NEW HAVEN – Blinded by a surging stock market and a 50-year low in the unemployment rate, few dare to challenge the wisdom of US economic policy. Instant gratification has compromised the rigor of objective and disciplined analysis. Big mistake. The toxic combination of ill-timed fiscal stimulus, aggressive imposition of tariffs, and unprecedented attacks on the Federal Reserve demands a far more critical assessment of Trumponomics.
Politicians and pundits can always be counted on to spin the policy debate. For US President Donald Trump and his supporters, the art of the spin has been taken to a new level. Apparently, it doesn’t matter that federal deficits have been enlarged by an estimated $1.5 trillion over the next decade, or that government debt will reach a post-World War II record of 92% of GDP by 2029. The tax cuts driving these worrying trends are rationalized as what it takes to “Make America Great Again.”
Nor are tariffs viewed as taxes on consumers or impediments to global supply-chain efficiencies; instead, they are portrayed as “weaponized” negotiating levers to force trading partners to change their treatment of the United States. And attacks on the Fed’s independence are seen not as threats to the central bank’s dual mandate to maximize employment and ensure price stability, but rather as the president’s exercise of his prerogative to use the bully pulpit as he – and he alone – sees fit.
There are three basic flaws with Trump’s approach to economic policy.
- First, there is the disconnect between intent and impact. The political spin maintains that large corporate tax cuts boost US competitiveness. But that doesn’t mean deficits and debt don’t matter. Notwithstanding the hollow promises of supply-side economics, revenue-neutral fiscal initiatives that shifted the tax burden from one segment of the economy to another would have come much closer to real reform than the reduction of the overall revenue trajectory has. Moreover, the enactment of fiscal stimulus in late 2017, when the unemployment rate was then at a cyclical low of 4.1% (headed toward the current 3.6%), added froth to markets and the economy when it was least needed and foreclosed the option of additional stimulus should growth falter.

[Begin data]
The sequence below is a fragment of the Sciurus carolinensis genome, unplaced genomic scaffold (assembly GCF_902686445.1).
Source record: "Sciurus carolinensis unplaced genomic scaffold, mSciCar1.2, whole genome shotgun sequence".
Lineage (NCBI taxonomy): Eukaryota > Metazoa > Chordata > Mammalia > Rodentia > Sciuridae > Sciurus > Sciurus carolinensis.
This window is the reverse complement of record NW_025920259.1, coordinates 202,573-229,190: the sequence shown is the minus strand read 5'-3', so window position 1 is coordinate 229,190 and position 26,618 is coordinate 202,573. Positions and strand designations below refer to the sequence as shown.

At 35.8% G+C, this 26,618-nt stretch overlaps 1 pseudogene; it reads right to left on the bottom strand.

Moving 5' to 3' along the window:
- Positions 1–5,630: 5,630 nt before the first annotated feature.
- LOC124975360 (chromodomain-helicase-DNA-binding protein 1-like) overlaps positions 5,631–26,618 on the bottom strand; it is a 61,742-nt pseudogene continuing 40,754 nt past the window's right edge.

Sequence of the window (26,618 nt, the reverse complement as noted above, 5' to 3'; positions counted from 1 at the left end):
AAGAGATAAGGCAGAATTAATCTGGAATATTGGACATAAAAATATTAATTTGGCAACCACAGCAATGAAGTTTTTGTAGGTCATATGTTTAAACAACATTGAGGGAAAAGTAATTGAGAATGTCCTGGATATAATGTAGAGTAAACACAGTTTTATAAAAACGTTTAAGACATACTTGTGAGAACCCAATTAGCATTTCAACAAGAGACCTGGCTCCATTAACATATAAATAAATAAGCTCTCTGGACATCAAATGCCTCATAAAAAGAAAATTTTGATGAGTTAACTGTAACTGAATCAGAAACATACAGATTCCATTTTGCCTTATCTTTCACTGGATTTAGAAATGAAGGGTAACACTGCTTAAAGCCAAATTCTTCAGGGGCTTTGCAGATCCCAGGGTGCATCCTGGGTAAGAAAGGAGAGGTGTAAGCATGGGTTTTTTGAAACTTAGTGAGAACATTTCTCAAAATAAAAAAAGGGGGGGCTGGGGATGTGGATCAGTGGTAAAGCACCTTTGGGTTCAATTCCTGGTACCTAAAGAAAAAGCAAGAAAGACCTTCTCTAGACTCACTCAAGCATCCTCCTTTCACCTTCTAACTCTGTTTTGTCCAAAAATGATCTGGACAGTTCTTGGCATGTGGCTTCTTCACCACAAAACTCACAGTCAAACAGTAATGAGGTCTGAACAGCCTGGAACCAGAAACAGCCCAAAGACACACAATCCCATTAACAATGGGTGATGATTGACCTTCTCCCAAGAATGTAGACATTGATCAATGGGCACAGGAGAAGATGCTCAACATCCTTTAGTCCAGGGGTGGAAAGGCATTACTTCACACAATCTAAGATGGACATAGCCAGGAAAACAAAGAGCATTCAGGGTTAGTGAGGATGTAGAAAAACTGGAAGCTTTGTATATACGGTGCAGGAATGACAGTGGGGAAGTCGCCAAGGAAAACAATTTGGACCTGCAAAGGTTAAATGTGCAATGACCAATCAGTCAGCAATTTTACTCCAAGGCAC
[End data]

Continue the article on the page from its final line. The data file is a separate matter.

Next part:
Similarly, Trump’s tariffs fly in the face of one of the twentieth century’s greatest policy blunders – the Smoot-Hawley Tariff of 1930, which sparked a 60% plunge in global trade by 1932. With foreign trade currently accounting for 28% of GDP, versus 11% in 1929, the US, as a debtor country today, is far more vulnerable to trade-related disruptions than it was as a net creditor back then.
Ignoring the cascading stream of direct and retaliatory taxes on consumers and businesses that stem from a tariff war, Trump extols the virtues of tariffs as “a beautiful thing.” That is painfully reminiscent of the 1928 Republican Party platform, which couched tariffs as “a fundamental and essential principle of the economic life of this nation … and essential for the continued prosperity of the country.” Trump ignores the lessons of the 1930s at great peril.
The same can be said of Trump’s recent Fed bashing. The political independence of central banking is widely regarded as the singular breakthrough needed to achieve price stability following the Great Inflation of the 1970s. In the US, passage of the so-called Humphrey-Hawkins Act of 1978 gave then-Fed Chairman Paul Volcker the political cover to squeeze double-digit inflation out of the system through a wrenching monetary tightening. Had Volcker lacked the freedom to act, he would have been constrained by elected leaders’ political calculus – precisely what Trump is doing in trying to dictate policy to current Fed Chair Jerome Powell.
2) The second critical flaw in Trump’s economic-policy package is its failure to appreciate the links between budget deficits, tariffs, and monetary policy. As the late Martin Feldstein long stressed, to the extent that budget deficits put downward pressure on already depressed domestic saving, larger trade deficits become the means to fill the void with surplus foreign saving. Denial of these linkages conveniently allows the US to blame China for self-inflicted trade deficits.
But with tariffs likely to divert trade and supply chains from low-cost Chinese producers to higher-cost alternatives, US consumers will be hit with the functional equivalent of tax hikes, raising the risk of higher inflation. The latter possibility, though seemingly remote today, could have important consequences for US monetary policy – provided, of course, the Fed has the political independence to act.
Finally, there are always the lags to keep in mind in assessing the impact of policy. While low interest rates temper short-term pressures on debt-service costs as budget deficits rise, there is no guarantee that such a trend will persist over the longer term, especially with the already-elevated federal debt overhang projected to increase by about 14 percentage points of GDP over the next ten years. Similarly, the disruptive effects of tariffs and shifts in monetary policy take about 12-18 months to be fully evident. So, rather than bask in today’s financial-market euphoria, politicians and investors should be thinking more about the state of the economy in late 2020 – a timeframe that happens to coincide with the upcoming presidential election cycle – in assessing how current policies are likely to play out.